Hybrid Owners Question Toyota Acceleration Explanation
When Toyota announced last week that it was halting sales and production of models associated with unintended acceleration, owners of the Toyota Prius, Camry Hybrid, and Highlander Hybrid, as well as Lexus hybrid owners, were somewhat relieved. That’s because the hybrid models were not included in the list of affected models.
Toyota said the problematic pedals found on conventional models are provided by CTS Automotive Products, while a different supplier, Denso Corporation, supplies the accelerator pedals for Toyota hybrids. As a result, the assembly line for the Camry Hybrid has remained online at Toyota’s Kentucky plant, while the non-hybrid Camry in the same plant has been idled.
Sticking Pedal versus Pedal Floor Mat Entrapment
To add to the confusion, the Toyota Prius remains on a different recall list, first issued in September, when the company said it would reshape or replace accelerator pedals on 3.8 million vehicles. That recall involves 2004 to 2009 Priuses—and recent year models of the Camry, Avalon, Tacoma and Tundra, as well as Lexus models ES 350, IS 250, and IS 350. The correction is intended to reduce the risk that the pedal may be jammed in the floor mat. In addition, the company will replace original equipment floor mats with redesigned mats.
Mike Michels, Toyota vice-president of communications, informed HybridCars.com in an email:
“The sticking pedal issue does not affect Prius, but the pedal floor mat entrapment does involve Prius and there is a recall in the works to modify the cars to make them less likely to get entrapped by an out of place all weather floor mat.”
At the time of the floor mat recall—prior to the more recent recall involving the accelerator hardware—ABC News cited reports of 16 acceleration-related deaths and more than 200 accidents. It’s not clear if those accidents are attributed to a sticking pedal or the floor mat problem, or a combination of the two. At the time, Toyota said it had confidence the problem was linked to floor mats and not a vehicle design flaw or problems related to braking, fuel or accelerator systems.
Publicity Fuels Speculation
Confusion about the two different potential causes of the acceleration problem most recently has been confounded by a number of anecdotal stories concerning Priuses. Speaking at an event in San Francisco last week, Apple co-founder Steve Wozniak said that his 2010 Toyota Prius—not on either of the two recall lists—has “an accelerator that goes wild, but only under certain conditions of cruise control.” He said, “This is software. It’s not a bad accelerator pedal. It’s very scary, but luckily for me, I can hit the brakes,” he said.
The problem experienced by Wozniak, attributed using cruise control at high speeds, appears to be completely separate from other reported issues involving rapid acceleration from a standstill or the inability to stop despite the use of brakes. Toyota advises drivers experiencing the acceleration problem to put the vehicle into neutral, and to firmly plant both feet on the brakes.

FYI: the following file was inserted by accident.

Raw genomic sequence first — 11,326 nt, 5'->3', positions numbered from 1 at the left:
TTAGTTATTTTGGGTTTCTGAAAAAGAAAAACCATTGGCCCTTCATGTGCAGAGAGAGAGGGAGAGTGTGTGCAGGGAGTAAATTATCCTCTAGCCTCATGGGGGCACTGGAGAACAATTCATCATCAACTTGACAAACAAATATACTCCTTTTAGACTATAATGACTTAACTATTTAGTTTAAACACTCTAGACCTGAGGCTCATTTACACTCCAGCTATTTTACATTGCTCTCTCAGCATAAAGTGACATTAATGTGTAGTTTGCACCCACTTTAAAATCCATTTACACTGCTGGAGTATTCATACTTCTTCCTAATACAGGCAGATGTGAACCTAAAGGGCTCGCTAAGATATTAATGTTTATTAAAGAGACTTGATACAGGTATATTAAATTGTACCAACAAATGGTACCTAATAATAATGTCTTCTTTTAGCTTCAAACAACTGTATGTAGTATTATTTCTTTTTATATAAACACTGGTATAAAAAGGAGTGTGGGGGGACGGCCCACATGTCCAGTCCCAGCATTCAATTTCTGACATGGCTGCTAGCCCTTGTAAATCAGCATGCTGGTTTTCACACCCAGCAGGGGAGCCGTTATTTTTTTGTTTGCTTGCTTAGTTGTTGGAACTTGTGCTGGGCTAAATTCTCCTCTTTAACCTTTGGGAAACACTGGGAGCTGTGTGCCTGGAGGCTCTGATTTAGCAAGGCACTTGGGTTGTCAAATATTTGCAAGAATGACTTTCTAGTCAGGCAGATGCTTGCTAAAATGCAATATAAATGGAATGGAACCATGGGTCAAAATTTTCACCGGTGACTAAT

John Hanson, national manager environmental safety and quality communications at Toyota, responded to Wozniak’s complaint, saying, “After many years of exhaustive testing, we have not found any evidence of an electronic [software] problem that would have led to unwanted acceleration.”
The highly publicized case has led other Prius drivers to submit their unintended acceleration stories to website forums. On Jan. 29, a visitor to PriusChat.com reported that his accelerator pedal got stuck twice over a two-year period, when after he “fully depressed forcefully” the accelerator when merging on to the freeway. “I do not have floor mats in my car,” he added.
In a separate inquiry initiated in late 2009, the National Highway Traffic Safety Administration responded to a few dozen complaints about the 2010 Toyota Prius’s braking performance. The Prius owners complained about a feeling that the car lurches forward when hitting a pothole or other uneven surfaces. These complaints were echoed by a number of visitors to HybridCars.com, although drivers of hybrids made by other automakers, complained about the same issue. NHTSA has not yet opened an official investigation into the 2010 Toyota Prius braking issue—which appears to be a minor safety concern compared to uncontrolled acceleration.
Some of the reports to NHTSA and websites appear to be random and isolated, but speculation that Toyota had not correctly identified the core and potentially fatal problem with runaway acceleration was further fanned today by Rep. Henry Waxman, D.-Calif., and Rep. Bart Stupak, D.-Mich. The congressmen questioned Toyota’s claims that sudden acceleration was due to “two different issues,” sticky gas pedals and poorly fitting floor mats. Waxman and Stupak demanded answers from Toyota by the end of the week.
The complicated and shifting explanations—and the increasing number of personal anecdotes and high-profile accusations—are likely to continue producing confusion and worry among Toyota drivers, including hybrid owners, even after various corrective measures are taken. Yet, Toyota asserts that it’s on track to fix the various problems. According to the Toyota website, “The condition is rare and does not occur suddenly.”
We will continue to monitor the situation and update this page with any additional information. Readers are encouraged to post their experiences in the comments on this page.